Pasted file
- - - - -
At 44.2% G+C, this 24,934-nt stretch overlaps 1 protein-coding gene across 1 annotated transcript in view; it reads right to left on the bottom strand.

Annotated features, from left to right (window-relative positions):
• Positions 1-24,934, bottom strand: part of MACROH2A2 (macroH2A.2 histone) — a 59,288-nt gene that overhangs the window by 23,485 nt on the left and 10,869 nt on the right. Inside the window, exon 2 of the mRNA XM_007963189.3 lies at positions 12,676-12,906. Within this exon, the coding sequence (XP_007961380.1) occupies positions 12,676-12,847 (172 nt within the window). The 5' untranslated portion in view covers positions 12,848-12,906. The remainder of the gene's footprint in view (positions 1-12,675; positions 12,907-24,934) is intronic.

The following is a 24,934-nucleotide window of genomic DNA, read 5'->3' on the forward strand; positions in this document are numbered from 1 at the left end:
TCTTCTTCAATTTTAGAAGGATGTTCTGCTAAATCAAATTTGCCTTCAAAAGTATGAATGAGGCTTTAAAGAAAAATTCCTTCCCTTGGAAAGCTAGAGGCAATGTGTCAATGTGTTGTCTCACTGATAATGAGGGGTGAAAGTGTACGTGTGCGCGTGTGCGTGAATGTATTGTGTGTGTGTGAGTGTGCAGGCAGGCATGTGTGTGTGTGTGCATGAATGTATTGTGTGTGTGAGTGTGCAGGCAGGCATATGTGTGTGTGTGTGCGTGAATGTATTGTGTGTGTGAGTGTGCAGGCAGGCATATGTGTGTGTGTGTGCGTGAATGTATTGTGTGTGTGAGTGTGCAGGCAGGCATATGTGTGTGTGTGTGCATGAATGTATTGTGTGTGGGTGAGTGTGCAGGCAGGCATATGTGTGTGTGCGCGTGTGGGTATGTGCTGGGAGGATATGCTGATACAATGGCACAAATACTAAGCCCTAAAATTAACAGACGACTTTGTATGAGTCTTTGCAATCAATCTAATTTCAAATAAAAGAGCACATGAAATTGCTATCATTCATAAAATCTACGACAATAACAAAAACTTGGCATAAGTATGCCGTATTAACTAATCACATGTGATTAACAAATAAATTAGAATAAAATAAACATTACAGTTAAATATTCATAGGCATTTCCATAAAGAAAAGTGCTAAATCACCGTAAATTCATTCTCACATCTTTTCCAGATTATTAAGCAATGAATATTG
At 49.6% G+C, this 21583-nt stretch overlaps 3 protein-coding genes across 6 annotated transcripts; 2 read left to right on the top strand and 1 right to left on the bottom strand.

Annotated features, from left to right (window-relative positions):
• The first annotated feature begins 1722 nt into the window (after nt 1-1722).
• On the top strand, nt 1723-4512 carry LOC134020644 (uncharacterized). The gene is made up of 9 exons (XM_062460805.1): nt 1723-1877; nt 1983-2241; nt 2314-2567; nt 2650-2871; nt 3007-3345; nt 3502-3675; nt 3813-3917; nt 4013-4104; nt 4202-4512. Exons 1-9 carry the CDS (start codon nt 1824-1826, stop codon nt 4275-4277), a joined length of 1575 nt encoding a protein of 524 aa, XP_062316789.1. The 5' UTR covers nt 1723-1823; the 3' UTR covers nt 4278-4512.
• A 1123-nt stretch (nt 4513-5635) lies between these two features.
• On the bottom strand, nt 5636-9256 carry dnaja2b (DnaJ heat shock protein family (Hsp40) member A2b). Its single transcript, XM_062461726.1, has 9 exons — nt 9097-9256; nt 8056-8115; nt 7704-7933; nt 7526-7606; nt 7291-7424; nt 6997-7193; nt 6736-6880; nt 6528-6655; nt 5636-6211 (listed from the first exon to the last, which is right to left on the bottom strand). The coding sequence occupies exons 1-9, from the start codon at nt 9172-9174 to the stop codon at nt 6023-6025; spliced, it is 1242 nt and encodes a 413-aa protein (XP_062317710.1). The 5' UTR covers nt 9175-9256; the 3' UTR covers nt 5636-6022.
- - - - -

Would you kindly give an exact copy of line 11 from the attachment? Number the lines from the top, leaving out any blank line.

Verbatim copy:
• On the bottom strand, nt 5636-9256 carry dnaja2b (DnaJ heat shock protein family (Hsp40) member A2b). Its single transcript, XM_062461726.1, has 9 exons — nt 9097-9256; nt 8056-8115; nt 7704-7933; nt 7526-7606; nt 7291-7424; nt 6997-7193; nt 6736-6880; nt 6528-6655; nt 5636-6211 (listed from the first exon to the last, which is right to left on the bottom strand). The coding sequence occupies exons 1-9, from the start codon at nt 9172-9174 to the stop codon at nt 6023-6025; spliced, it is 1242 nt and encodes a 413-aa protein (XP_062317710.1). The 5' UTR covers nt 9175-9256; the 3' UTR covers nt 5636-6022.